Instant ramen, crisps and anything that shouldn’t be on a crumpet on a crumpet. 

Will’s Recipe

Spring Lamb / wild garlic pesto / aged pearl barley / anchovy / radish 

prep time: 10 minutes (2 days prior if you want to use fermented foods)

cook time: 40-45 minutes


Ingredients (to feed 3-4)

1 Lamb loin (from the short saddle, bark and sinue removed, and skin scored)

1 clove of garlic crushed

4 sprigs of thyme

100g butter

12 leaves of wild garlic (washed) 

Maldon seasalt

2 tablespoons of toasted pine nuts

1 tsp nutritional yeast (or a tsp grated parmesan)

Cold pressed rapeseed oil

400g Pearl barley 

Maldon sea salt

100-200ml Chicken stock

100g butter

1 Tsp nice vinegar (we use a cabernet Sauvignon vinegar)

8 Breakfast radish (washed and cut in half)

Fresh anchovy in oil

Red wine jus/ gravy (optional)



  1. to start of the fermentation of the pearl barley, add the pearl barley to a sterilized container, add water to cover by an inch and add 4g (non-iodized) sea salt. Cover this with a tea towel and fix with string or an elastic band, place somewhere cool and out of sunlight. Leave for 2 days minimum, this will grow the natural yeasts in the air and barley and leave you with an amazing acidity that is difficult to replicate. (if you don’t want to ferment this, follow the same recipe, but cover and place in the fridge instead)

  2. pre heat the oven to 180C

  3. start with the pesto, simply place the washed wild garlic (saving a couple leaves for plating), pine nuts, nutritional yeast, and salt in a food processor (or mortar and pestle) start blending and add the rapeseed until loose and continue blending until smooth. (Be careful the garlic doesn’t get too hot, or you’ll lose the green colour) once smooth refrigerate until needed.
  4. for the lamb I like to cook the whole loin and portion after cooking, this way you get all the cuisson running the whole way down, with zero wastage.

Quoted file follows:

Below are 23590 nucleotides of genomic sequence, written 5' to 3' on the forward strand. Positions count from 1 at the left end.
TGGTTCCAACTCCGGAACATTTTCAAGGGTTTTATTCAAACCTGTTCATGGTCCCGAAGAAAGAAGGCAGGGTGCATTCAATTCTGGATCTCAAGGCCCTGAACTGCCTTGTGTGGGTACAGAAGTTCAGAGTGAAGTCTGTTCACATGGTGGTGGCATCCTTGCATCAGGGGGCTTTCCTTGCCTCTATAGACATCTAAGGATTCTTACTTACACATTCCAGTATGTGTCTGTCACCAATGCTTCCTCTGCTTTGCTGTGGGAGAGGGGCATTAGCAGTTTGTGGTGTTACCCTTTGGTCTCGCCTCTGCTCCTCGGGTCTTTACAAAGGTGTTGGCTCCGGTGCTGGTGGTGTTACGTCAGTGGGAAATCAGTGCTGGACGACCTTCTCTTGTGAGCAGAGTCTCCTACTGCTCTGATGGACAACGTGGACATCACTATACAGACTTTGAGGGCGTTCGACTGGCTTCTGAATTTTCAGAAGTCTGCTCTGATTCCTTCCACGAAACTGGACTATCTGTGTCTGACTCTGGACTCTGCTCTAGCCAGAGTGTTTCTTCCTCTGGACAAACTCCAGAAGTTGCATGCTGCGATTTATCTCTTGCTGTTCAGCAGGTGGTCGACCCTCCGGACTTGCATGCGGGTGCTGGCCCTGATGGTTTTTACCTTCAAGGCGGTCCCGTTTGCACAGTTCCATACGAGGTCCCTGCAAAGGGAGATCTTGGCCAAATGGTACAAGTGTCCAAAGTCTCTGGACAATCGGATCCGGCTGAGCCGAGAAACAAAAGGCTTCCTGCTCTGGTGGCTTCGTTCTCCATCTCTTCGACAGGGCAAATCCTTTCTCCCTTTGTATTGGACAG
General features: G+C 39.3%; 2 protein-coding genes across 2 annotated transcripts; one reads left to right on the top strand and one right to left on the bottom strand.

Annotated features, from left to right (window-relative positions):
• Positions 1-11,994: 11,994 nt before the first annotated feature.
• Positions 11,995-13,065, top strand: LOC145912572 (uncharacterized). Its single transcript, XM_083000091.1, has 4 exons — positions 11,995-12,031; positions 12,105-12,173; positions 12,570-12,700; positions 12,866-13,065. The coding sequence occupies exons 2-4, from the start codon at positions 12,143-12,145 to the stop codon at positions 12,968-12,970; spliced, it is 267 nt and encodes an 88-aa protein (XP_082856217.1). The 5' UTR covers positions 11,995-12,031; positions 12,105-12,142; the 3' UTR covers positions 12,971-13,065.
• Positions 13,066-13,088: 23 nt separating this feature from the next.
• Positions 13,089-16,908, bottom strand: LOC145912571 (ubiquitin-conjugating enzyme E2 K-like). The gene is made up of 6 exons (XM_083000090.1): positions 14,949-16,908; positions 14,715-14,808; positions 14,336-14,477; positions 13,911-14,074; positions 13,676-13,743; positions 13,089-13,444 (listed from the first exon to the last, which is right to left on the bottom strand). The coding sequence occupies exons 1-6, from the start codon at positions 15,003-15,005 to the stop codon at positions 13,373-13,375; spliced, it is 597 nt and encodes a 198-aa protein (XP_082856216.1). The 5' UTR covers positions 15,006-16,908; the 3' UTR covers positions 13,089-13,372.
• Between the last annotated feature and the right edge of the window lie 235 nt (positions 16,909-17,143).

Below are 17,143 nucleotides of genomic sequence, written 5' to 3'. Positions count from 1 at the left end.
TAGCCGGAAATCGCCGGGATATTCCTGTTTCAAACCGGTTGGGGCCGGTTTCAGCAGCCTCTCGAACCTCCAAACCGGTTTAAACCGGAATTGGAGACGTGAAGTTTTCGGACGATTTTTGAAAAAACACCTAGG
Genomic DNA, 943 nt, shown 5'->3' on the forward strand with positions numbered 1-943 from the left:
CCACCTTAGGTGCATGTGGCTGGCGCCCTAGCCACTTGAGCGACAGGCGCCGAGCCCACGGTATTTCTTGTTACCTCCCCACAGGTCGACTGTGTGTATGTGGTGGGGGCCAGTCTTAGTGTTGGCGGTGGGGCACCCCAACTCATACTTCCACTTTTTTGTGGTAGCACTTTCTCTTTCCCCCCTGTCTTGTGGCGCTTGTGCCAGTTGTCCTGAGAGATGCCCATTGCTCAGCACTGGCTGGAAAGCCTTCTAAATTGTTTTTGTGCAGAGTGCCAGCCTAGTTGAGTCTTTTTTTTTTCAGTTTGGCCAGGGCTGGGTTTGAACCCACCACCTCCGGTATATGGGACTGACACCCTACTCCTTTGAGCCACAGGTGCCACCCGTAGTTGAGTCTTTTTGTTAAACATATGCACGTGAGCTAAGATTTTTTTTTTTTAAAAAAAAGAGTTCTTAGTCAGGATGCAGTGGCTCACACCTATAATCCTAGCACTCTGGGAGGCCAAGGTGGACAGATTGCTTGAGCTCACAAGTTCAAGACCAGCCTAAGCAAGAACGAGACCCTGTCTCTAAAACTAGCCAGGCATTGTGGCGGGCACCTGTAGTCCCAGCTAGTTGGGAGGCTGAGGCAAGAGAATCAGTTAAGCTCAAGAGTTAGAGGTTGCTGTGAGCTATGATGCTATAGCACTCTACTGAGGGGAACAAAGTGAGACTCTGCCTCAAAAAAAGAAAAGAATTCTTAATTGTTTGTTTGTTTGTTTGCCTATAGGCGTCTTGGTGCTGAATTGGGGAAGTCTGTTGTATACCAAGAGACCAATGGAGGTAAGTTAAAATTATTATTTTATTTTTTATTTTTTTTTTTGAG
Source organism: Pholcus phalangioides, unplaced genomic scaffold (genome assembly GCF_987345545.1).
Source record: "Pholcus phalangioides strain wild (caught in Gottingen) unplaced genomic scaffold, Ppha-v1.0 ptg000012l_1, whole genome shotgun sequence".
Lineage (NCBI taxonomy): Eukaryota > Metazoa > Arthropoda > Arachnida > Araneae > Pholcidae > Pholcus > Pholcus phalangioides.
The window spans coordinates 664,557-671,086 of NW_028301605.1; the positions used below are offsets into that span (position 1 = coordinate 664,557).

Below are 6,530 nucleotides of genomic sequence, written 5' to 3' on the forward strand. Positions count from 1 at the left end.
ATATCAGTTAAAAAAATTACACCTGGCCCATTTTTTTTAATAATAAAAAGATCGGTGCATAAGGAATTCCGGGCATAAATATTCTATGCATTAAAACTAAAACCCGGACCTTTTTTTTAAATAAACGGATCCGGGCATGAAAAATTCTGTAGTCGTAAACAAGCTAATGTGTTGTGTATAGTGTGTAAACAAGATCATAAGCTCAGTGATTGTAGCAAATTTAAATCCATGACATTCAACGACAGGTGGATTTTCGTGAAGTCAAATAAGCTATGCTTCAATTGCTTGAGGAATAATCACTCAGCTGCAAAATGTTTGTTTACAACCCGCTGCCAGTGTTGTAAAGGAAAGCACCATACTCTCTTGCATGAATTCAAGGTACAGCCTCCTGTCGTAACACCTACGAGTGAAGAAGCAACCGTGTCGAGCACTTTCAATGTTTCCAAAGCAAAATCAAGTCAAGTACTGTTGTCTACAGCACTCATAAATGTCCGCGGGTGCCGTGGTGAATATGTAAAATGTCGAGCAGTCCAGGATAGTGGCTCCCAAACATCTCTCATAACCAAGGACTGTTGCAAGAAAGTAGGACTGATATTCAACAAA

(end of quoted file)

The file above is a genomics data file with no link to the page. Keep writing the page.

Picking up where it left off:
Season all sides with salt and a small amount of pepper, place fat side down in a cold oven proof frying pan, and turn on a medium/high heat, this will start to render the fat. Once the fat is cripsy and golden-brown turn over, add the butter, crushed garlic and thyme, and once the butter has melted, turn over on the fat side again and place in the oven for 4-6 minutes. Leave the lamb in the pan, cover loosely in tin foil, and occasionally baste with the butter.  (It will come out very rare, but it will continue to cook in the residual pan heat.)

  5. whilst the lamb is in the oven, begin cooking the pearl barley. First drain off the liquid in which you’ve soaked the barley in and discard. Put a heavy bottom saucepan on a medium high heat, add the butter and once its bubbling, add the pearl barley and stir (like a risotto you want to get some heat into the grain), after a couple minutes, add the chicken stock little by little and cook off, until the barley is al dente. (You may not need all the chicken stock). Check your seasonings and add a tsp of nice vinegar.
  1. by the time this is done, the lamb should have rested for 15/20 minutes and perfectly cooked and rested, and ready to carve.

  2. to plate add the pesto to the plate in a circle, then place the pearl barley creating a semi-circle inside the pesto, the lamb will fit inside the other half. Place radishes around the circle and place the anchovies around the dish, for short sharp bursts of acidity, and finally the some of the fresh wild garlic leaves.


TOP TIPS to make this even better,

  1. we ferment the wild garlic before making the pesto, we use a 2% brine to do so. We also use the oil from the anchovies to make an emulsion, this is easy to do and uses up the oil that otherwise would’ve been discarded.

  2. you could use the fat from the lamb pan to make a gravy, thicken with the same volume of flour, cook out add a splash of red wine, and dark chicken stock and cook until thick.